I decided to take a look at the Bridge Trail when I got there. The East Hardy Ridge Trail was 95% snow-free. The Bridge Trail looked good so I took it. The snow was minimal on the east side of the bridge but enough that I put on microspikes. I took them off on when I reached the Upper Hardy Creek Trail.

From there, my new goal was to take Don's Cutoff to the Saddle if it looked good. It did! I ascended up the trail, passing a pair of hikers, and reached the Equestrian Trail and continued to the Saddle. I went all the way to the tree line and considered my options: go back to the car from here or continue on to Hamilton.

"Fuck it" I said. I mustered the energy and headed for the summit. Again, no snow and dry conditions on the trail.

At the Hamilton summit, I met a hiker who was heading in the opposite direction. We chatted for a bit about the area before parting ways.

On my descent, I was feeling good but getting tired and sore. I considered how I would get back to the trailhead if I didn't take Hardy Creek. Not really viable. I'd probably have a tough time hitchhiking from Hwy 14 to the Equestrian Camp Trailhead.

I made a stop at Little Hamilton and continued my trek.

By the time I reached the Hardy Creek trail, I really had to dig deep. It climbs steadily for more than half the trail. I took my time and rested when I needed. I was running out of Gatorade but I knew it was keeping my fueled.

I passed the hiker I'd seen at the top of Hamilton and said hello again.

It was so great to reach the picnic bench and the creek crossing.

While the trail was flat and pretty easy, I was running on reserves. My ankles, knees, and leg muscles were complaining. I just kept putting one foot in front of the other. I saw a hiker also heading to the trailhead.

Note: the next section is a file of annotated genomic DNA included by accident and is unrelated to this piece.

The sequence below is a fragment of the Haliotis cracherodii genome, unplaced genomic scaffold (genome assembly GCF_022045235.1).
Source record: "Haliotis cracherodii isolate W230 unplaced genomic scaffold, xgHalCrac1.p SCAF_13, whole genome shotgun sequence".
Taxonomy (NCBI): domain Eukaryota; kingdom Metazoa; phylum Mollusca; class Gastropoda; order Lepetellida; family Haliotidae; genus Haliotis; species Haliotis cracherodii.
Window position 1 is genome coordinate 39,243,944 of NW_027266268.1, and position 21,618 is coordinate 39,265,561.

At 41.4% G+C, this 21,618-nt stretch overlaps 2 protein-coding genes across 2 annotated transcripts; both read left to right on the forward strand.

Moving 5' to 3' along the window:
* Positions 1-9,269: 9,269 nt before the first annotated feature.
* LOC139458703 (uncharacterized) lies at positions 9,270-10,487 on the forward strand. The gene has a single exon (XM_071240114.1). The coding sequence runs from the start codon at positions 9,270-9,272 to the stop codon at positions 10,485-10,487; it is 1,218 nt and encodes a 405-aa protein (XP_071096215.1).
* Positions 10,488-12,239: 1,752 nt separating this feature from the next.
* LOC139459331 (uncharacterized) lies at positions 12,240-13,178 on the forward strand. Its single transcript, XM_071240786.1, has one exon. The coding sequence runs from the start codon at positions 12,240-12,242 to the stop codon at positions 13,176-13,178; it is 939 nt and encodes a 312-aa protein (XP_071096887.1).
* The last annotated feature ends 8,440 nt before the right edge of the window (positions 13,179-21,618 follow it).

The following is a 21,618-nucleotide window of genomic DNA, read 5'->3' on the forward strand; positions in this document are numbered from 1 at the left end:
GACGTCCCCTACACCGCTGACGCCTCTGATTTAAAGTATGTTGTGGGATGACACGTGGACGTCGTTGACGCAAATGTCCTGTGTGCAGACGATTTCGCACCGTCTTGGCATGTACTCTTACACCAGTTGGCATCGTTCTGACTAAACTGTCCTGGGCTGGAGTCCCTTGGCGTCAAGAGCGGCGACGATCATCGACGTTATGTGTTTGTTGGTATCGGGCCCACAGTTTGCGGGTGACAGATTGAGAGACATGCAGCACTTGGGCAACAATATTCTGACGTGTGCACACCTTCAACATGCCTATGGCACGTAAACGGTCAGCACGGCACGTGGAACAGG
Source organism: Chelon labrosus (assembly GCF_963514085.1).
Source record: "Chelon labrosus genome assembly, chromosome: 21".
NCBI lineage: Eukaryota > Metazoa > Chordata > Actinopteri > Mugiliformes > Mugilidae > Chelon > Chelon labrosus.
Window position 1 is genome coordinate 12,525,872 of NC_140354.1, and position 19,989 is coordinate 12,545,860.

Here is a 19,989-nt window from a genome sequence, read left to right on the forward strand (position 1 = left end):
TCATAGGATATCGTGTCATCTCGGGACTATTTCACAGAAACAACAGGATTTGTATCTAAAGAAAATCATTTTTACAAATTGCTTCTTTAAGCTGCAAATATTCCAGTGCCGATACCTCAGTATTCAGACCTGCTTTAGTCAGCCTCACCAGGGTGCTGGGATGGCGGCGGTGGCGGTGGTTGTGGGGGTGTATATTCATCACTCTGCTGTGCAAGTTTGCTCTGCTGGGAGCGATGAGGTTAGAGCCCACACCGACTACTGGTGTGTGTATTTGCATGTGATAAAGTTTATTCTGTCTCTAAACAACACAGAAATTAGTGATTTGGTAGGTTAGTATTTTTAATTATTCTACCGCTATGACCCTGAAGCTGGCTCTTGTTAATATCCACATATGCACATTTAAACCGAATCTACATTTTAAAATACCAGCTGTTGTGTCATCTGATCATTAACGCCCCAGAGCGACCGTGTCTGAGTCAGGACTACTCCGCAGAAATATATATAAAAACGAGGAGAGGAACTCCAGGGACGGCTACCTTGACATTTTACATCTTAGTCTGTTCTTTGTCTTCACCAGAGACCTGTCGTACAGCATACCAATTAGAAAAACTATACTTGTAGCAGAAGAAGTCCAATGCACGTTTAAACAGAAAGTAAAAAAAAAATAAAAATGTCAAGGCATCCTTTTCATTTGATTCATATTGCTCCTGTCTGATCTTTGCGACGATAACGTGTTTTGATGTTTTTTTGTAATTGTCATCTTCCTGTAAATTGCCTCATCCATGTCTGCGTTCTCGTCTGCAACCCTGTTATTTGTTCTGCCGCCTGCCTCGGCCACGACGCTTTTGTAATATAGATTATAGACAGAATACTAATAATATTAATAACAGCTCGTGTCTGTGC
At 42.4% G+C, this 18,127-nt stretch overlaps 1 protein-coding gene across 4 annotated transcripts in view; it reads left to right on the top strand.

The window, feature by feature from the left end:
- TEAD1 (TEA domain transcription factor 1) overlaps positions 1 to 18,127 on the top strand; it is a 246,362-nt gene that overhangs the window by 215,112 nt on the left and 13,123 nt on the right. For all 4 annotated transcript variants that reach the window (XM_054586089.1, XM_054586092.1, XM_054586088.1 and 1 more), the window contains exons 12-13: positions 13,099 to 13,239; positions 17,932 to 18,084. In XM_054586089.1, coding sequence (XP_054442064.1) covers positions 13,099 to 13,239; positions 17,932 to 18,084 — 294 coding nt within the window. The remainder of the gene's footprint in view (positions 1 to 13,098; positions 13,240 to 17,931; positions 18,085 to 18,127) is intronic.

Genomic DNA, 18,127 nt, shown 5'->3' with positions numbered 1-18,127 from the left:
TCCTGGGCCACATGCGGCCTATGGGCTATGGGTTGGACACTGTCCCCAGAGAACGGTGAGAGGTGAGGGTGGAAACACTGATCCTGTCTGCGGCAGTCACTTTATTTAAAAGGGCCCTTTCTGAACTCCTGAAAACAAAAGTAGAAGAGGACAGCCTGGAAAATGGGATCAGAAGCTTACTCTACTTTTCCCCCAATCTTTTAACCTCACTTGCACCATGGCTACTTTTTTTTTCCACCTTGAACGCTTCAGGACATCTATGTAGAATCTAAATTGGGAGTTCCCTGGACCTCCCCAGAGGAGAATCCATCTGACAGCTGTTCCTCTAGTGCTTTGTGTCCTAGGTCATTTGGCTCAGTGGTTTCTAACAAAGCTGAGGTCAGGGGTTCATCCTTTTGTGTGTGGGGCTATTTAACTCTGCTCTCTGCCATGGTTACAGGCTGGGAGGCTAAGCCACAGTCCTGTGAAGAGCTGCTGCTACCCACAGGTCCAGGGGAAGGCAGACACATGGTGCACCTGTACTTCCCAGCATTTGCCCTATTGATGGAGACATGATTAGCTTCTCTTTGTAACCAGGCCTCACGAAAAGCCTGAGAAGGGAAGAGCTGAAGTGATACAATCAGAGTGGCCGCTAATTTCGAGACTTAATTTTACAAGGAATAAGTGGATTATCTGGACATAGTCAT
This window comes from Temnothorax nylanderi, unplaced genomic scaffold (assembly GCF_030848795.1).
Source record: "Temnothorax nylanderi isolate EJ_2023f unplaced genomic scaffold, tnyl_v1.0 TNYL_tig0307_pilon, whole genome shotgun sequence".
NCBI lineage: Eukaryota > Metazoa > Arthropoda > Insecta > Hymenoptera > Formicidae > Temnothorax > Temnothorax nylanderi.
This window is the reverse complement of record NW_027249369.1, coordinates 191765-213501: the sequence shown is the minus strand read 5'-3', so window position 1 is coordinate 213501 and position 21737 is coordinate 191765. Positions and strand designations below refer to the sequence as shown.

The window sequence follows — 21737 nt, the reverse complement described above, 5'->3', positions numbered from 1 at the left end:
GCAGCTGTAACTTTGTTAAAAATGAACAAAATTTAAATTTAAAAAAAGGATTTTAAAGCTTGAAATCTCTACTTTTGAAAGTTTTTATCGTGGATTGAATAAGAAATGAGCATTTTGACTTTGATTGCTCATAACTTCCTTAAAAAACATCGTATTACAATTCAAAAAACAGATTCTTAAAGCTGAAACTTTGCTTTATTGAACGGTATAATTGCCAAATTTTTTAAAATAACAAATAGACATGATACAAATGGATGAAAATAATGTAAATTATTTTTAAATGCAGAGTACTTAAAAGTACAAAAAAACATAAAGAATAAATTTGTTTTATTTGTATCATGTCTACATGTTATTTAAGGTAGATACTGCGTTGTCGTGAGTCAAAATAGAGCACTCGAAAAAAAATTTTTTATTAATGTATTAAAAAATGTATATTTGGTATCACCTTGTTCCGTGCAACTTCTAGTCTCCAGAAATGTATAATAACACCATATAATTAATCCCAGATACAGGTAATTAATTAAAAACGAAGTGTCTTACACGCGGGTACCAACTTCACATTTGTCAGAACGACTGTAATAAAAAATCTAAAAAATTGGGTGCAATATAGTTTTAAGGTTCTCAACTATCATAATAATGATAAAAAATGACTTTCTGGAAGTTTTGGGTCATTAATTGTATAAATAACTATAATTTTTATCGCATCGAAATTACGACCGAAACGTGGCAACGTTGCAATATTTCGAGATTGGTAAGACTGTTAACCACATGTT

Eventually I caught up with this person, a bird watcher. He was trying to ID species that was chirping above us. I got out my phone with the Merlin ID app. Murphy's Law: when I started recording, we didn't hear it anymore. Oh well.

I found a bit more energy and put on a brave face for the final push to the parking lot.

Seeing my car was the best. I made it. Over 14 miles and 3,600 ft of elevation gain!

Looking east

Phlox Point

Bridge Trail

Upper Hardy Creek


Note: I didn't take any photos after the bridge. That part of my hike is well documented.

Sunday, April 23, 2023

Hike: Wyeth / Gorton Creek, Cascade Locks, OR

Getting There

The trailhead & parking lot is off Hwy 30. My original plan was to hike Herman Creek but while getting ready, my nose started bleeding, not bad but makes me wary about the rest of the day.

Then, after the car next to me left, I noticed all kinds of glass on the ground. Argh. I know car break-ins is the new norm for outings, I just can't absorb the potential cost right now. Plus, I feel like it would exacerbate my mental state as I'm at an inflection point in my career.

My backup plan was to have lunch at Cascade Locks but thought I'd poke up the road a bit. I saw the Wyeth Parking lot and pulled in.

The actual trail is behind the campground, which is still closed for the season.

The Hike

Length: 2.58 mi
Elev. gain: 338 ft
Moving time: 53:49
Avg pace: 20:54
Calories: 542
Total time: 57:25

When I reached the trailhead inside the campground, I immediately remembered coming here before, and why it wasn't awesome. Emerald Falls is nice but not much of a hike. 

The Wyeth Trail was fenced off last time due to mudslide related to the Eagle Creek fire.

I saw a family heading up the trail and headed up in the same direction. Around the bend, they took a small trail back to the campground but I realized I was on power line access roads. Meh.

The trail dips into the trees but I was stopped short at Harphan Creek. The spring thaw has made this pretty fast flowing and wider than it probably usually is. I couldn't find a dry crossing. It wasn't super deep but I didn't want to try going barefoot.

I hiked back down the access road but found the creek was cutting through the road as well. Kind of a bust. In hindsight, it seems overly cautious to bail a hike due to a small creek crossing.

It just wasn't feeling it. I hike back to the Gorton Creek and up the Emerald Falls. I know the Gorge Trail was just lateral trail with limited views and lots of noise from I-84.

The risk of a car break-in was on my mind as well so I ended the hike and went back to the parking lot.

Some days just aren't meant to be. That's okay. At least I got out of the house for a bit and hiked 2.5 miles.